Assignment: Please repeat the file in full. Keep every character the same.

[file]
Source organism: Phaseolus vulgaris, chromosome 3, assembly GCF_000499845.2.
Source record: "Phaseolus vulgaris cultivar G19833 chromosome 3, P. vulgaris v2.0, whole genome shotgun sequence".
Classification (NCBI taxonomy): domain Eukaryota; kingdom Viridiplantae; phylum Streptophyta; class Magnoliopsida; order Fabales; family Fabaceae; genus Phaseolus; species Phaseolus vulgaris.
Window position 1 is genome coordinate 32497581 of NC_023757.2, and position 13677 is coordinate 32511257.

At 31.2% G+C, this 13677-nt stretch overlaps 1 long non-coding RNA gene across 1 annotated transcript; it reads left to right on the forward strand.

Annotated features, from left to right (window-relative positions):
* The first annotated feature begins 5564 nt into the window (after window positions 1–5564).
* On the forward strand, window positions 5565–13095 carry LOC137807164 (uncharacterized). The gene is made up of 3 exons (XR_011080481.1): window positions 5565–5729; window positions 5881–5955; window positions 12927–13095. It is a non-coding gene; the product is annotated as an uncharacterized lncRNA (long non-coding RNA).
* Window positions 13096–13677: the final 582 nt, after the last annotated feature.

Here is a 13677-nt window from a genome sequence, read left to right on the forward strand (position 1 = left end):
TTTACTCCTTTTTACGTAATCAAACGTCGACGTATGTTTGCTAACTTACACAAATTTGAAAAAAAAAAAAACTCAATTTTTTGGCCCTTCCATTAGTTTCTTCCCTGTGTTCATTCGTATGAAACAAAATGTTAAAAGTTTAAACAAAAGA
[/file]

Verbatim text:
Source organism: Phaseolus vulgaris, chromosome 3, assembly GCF_000499845.2.
Source record: "Phaseolus vulgaris cultivar G19833 chromosome 3, P. vulgaris v2.0, whole genome shotgun sequence".
Classification (NCBI taxonomy): domain Eukaryota; kingdom Viridiplantae; phylum Streptophyta; class Magnoliopsida; order Fabales; family Fabaceae; genus Phaseolus; species Phaseolus vulgaris.
Window position 1 is genome coordinate 32497581 of NC_023757.2, and position 13677 is coordinate 32511257.

At 31.2% G+C, this 13677-nt stretch overlaps 1 long non-coding RNA gene across 1 annotated transcript; it reads left to right on the forward strand.

Annotated features, from left to right (window-relative positions):
* The first annotated feature begins 5564 nt into the window (after window positions 1–5564).
* On the forward strand, window positions 5565–13095 carry LOC137807164 (uncharacterized). The gene is made up of 3 exons (XR_011080481.1): window positions 5565–5729; window positions 5881–5955; window positions 12927–13095. It is a non-coding gene; the product is annotated as an uncharacterized lncRNA (long non-coding RNA).
* Window positions 13096–13677: the final 582 nt, after the last annotated feature.

Here is a 13677-nt window from a genome sequence, read left to right on the forward strand (position 1 = left end):
TTTACTCCTTTTTACGTAATCAAACGTCGACGTATGTTTGCTAACTTACACAAATTTGAAAAAAAAAAAAACTCAATTTTTTGGCCCTTCCATTAGTTTCTTCCCTGTGTTCATTCGTATGAAACAAAATGTTAAAAGTTTAAACAAAAGA